Mobile learning seminar – Dick Ng’ambi


Re-conceptualizing “contact” education: a case of mobile learning at the University of Cape Town

Dick talked in general about his work and HE education in South Africa. He works for the Centre for Educational Technology which has a remit to:
– ensure all students have fair access
– address educational social inclusion
– enable all to participate in a new communicative order

South African HE education context
The DoE in SA wants to transform the HE system to serve the new social order, pressing national needs, and the new ‘global’ reality. A target set by 2013 is that all teachers and learners will be able to ‘use ICT’s confidently and creatively’.

In terms of access to HE in SA, pre 1994 social policies are largely manifest along racial lines, by contrast in the UK socio-economics are the determining factor.

A key issue for SA is to balance graduate demographics input with graduate throughput. Dropout rates are high and as the recruitment net widens so does the inclusion of poorly academically prepared students. In addition, there is a diverse student population with different learning preferences. Class sizes are also large which makes offering a personalised learning experience difficult particularly the giving of meaningful feedback.

A funding change to output rather than recruitment is designed to apply pressure to address the retention at an institutional level.

Dick talked extensively on the nature of contact between students and their lecturers painting a recognisable picture for those working in HE in the UK. He made the point that contact education forces a convergence of distance and time and that it is dominated by the lecturer. However education (learning) is more naturally independent of distance and space.

This leads to a position of de-coupling learning activities, interactivity, and intended outcomes from a model of ‘contact’ education.

A student quote exemplified the ‘suffocating’ experience that HE can be with a continual diet of new ‘stuff’ to learn. Personally, I think that the assessment tail wagging the learning dog has much to contribute to this.

Advertisements

4 thoughts on “Mobile learning seminar – Dick Ng’ambi

  1. Gina

    Thanks for this. I have a couple of questions…

    I don’t understand this…

    However education (learning) is more naturally independent distance and space.

    Or this…

    This leads to a position of de-coupling learning activities, interactivity, and intended outcomes from a model of ‘contact’ education.

    Sounds like SA has some exciting developments. I imagine change may be slow – did he talk about pace?

    Also, you say. ‘Dick talked extensively on the nature of contact between students and their lecturers painting a recognisable picture for those working in HE in the UK’ – not sure what you mean here either. What exactly about the nature of contact do you see as being of interest to those in the UK? Do you mean that distance learning can free up time and space? Are you saying that the UK needs to move in this direction or that it already is?? Needs clarifying.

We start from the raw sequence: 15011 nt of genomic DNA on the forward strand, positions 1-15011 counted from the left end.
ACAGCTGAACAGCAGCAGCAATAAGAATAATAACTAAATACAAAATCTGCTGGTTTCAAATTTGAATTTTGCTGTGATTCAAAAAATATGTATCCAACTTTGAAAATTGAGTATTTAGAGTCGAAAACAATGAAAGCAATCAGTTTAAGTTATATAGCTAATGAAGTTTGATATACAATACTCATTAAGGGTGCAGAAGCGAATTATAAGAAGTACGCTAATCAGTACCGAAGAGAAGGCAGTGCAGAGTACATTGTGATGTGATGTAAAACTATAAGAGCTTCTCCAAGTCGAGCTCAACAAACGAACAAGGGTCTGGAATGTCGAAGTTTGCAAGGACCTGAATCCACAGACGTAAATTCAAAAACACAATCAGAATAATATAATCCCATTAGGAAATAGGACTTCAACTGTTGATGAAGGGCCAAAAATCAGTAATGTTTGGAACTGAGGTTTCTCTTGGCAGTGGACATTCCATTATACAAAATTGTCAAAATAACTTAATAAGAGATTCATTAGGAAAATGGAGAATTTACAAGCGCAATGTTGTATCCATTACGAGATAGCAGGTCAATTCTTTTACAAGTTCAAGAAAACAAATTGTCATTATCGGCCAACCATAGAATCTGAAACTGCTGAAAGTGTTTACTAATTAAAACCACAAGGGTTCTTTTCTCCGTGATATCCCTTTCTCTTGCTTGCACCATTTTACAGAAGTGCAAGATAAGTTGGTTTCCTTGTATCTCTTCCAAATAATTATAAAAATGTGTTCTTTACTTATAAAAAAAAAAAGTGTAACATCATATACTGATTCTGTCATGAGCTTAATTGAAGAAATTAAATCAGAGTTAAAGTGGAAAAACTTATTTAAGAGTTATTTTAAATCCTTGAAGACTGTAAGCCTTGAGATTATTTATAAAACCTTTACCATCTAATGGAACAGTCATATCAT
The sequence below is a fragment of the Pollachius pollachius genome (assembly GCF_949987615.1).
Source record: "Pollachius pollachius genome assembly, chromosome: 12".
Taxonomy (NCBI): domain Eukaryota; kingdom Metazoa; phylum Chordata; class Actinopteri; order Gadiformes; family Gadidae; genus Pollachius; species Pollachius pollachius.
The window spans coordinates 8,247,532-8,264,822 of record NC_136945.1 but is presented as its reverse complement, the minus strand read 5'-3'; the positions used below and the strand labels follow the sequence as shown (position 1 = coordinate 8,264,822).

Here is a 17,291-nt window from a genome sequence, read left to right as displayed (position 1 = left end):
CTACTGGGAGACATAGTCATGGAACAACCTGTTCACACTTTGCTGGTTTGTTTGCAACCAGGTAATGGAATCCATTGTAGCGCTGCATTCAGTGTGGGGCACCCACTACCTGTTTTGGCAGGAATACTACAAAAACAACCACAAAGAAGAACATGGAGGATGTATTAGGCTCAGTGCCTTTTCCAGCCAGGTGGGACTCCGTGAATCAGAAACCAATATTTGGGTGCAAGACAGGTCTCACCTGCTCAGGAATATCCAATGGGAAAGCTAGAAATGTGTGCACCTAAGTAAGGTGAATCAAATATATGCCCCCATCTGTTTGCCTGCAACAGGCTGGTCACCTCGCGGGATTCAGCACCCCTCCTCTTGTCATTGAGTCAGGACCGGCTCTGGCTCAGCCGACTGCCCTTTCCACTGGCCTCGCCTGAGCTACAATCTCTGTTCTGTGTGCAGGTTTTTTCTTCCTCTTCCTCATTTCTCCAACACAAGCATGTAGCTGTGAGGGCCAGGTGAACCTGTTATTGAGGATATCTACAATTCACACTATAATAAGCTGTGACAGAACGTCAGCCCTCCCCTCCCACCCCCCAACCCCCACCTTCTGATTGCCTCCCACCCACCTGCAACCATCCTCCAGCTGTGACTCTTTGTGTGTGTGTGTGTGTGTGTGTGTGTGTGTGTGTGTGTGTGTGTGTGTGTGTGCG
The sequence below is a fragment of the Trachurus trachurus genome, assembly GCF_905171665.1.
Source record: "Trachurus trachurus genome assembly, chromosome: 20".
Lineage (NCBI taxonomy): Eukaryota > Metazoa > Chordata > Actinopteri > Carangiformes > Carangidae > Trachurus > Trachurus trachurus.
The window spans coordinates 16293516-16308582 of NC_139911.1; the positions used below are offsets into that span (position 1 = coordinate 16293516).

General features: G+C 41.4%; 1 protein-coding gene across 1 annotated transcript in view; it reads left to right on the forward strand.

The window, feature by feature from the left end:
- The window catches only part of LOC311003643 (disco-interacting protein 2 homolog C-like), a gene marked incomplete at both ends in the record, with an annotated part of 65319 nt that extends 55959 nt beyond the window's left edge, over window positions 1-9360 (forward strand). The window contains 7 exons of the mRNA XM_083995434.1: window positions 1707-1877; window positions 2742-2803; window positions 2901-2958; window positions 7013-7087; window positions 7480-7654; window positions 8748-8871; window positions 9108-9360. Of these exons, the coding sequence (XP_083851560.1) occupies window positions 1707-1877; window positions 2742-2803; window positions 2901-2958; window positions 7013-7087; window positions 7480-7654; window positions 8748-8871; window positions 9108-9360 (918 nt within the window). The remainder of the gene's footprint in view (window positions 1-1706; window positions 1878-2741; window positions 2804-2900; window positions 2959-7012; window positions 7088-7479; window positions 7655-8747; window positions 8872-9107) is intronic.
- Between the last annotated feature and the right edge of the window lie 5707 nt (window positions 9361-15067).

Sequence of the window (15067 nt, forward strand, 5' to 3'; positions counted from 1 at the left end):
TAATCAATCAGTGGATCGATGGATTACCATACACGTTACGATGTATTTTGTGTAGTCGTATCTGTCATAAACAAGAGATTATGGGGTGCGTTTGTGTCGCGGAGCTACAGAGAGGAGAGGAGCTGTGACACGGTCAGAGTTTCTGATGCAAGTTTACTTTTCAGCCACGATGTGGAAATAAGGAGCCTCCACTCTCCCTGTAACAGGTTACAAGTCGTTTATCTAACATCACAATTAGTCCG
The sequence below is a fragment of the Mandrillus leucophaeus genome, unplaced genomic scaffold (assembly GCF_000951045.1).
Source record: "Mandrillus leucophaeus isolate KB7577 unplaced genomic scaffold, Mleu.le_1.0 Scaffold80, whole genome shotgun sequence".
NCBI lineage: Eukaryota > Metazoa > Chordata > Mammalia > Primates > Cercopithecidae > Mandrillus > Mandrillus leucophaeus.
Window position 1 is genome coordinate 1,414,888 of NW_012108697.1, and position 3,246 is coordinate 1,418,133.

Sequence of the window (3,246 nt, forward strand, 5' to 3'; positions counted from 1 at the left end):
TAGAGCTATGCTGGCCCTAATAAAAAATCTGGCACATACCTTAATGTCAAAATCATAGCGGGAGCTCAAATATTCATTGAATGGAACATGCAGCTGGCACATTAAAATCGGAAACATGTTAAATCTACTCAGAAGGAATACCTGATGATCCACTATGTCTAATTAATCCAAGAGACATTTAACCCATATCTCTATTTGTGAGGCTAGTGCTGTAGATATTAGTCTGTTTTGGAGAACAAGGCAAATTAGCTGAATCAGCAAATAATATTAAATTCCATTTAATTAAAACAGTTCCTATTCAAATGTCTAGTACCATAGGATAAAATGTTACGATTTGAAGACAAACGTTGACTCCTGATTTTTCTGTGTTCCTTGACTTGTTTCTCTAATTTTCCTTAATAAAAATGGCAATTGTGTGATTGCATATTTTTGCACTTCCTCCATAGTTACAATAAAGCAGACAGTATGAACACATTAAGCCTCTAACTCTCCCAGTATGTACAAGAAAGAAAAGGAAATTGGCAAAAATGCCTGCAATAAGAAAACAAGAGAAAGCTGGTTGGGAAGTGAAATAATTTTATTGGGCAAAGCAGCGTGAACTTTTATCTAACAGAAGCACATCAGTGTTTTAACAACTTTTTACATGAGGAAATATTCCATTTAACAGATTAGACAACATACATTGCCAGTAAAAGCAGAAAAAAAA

Reply
  2. Stephen Powell

    Point 1. Apart from the omission of the word ‘of’, I think that Dick was pointing out that learning is viewed by society as something that happens at a time and place – schools, universities, etc. However, in reality most learning is situated in our daily work and social interaction, places of learning are for most a relatively new ‘invention’.

    Point 2. If you buy into the idea that learning doesn’t mostly occur in educational institutions, then learning activities, interaction between learners, learning itself do not have to be focussed around contact with the teacher.

    Point 3. The target he shared “by 2013 is that all teachers and learners will be able to ‘use ICT’s confidently and creatively'” is not realistic, but political.

    Point 4. Lectures still predominate as a teaching strategy and many students don’t behave as the autonomous self-directed learners that is offered as the ideal student behaviour.

    That was at least 4 questions:^)

    Reply
  3. Gina

    Ha!

    Four questions yes – I’m greedy.

    Clarifies things thanks.

    So could we say that most countries in the developed world are moving towards a new pedagogy which allows ‘autonomous self-directed learners’ to florish?

    Reply
  4. Stephen Powell

    I think it is reasonable to conclude that many of the pressures acting on HE institutions are similar across the globe. Thomas Friedman – The World is Flat – makes an interesting read on globalisation generally…

    Any changes in HE, are, however, likely to be very slow in coming.

    Reply

Leave a Reply

Fill in your details below or click an icon to log in:

WordPress.com Logo

You are commenting using your WordPress.com account. Log Out / Change )

Twitter picture

You are commenting using your Twitter account. Log Out / Change )

Facebook photo

You are commenting using your Facebook account. Log Out / Change )

Google+ photo

You are commenting using your Google+ account. Log Out / Change )

Connecting to %s